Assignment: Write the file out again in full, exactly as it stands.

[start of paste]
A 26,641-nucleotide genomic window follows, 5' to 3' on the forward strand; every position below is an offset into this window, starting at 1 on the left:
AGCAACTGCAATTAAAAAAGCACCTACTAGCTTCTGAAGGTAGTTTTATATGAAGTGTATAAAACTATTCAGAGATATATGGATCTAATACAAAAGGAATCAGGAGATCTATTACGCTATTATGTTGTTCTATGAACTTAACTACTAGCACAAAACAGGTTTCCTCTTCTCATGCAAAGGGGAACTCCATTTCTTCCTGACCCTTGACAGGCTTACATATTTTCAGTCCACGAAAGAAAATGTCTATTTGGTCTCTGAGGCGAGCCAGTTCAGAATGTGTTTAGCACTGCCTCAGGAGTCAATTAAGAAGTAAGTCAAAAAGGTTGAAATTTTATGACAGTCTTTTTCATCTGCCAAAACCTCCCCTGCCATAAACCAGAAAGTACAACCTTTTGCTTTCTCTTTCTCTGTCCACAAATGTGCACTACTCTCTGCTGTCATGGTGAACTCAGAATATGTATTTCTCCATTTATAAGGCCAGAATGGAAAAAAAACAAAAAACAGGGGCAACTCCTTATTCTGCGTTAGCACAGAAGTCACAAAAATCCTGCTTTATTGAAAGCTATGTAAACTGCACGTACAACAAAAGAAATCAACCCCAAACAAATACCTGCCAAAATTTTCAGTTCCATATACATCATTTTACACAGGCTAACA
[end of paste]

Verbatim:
A 26,641-nucleotide genomic window follows, 5' to 3' on the forward strand; every position below is an offset into this window, starting at 1 on the left:
AGCAACTGCAATTAAAAAAGCACCTACTAGCTTCTGAAGGTAGTTTTATATGAAGTGTATAAAACTATTCAGAGATATATGGATCTAATACAAAAGGAATCAGGAGATCTATTACGCTATTATGTTGTTCTATGAACTTAACTACTAGCACAAAACAGGTTTCCTCTTCTCATGCAAAGGGGAACTCCATTTCTTCCTGACCCTTGACAGGCTTACATATTTTCAGTCCACGAAAGAAAATGTCTATTTGGTCTCTGAGGCGAGCCAGTTCAGAATGTGTTTAGCACTGCCTCAGGAGTCAATTAAGAAGTAAGTCAAAAAGGTTGAAATTTTATGACAGTCTTTTTCATCTGCCAAAACCTCCCCTGCCATAAACCAGAAAGTACAACCTTTTGCTTTCTCTTTCTCTGTCCACAAATGTGCACTACTCTCTGCTGTCATGGTGAACTCAGAATATGTATTTCTCCATTTATAAGGCCAGAATGGAAAAAAAACAAAAAACAGGGGCAACTCCTTATTCTGCGTTAGCACAGAAGTCACAAAAATCCTGCTTTATTGAAAGCTATGTAAACTGCACGTACAACAAAAGAAATCAACCCCAAACAAATACCTGCCAAAATTTTCAGTTCCATATACATCATTTTACACAGGCTAACA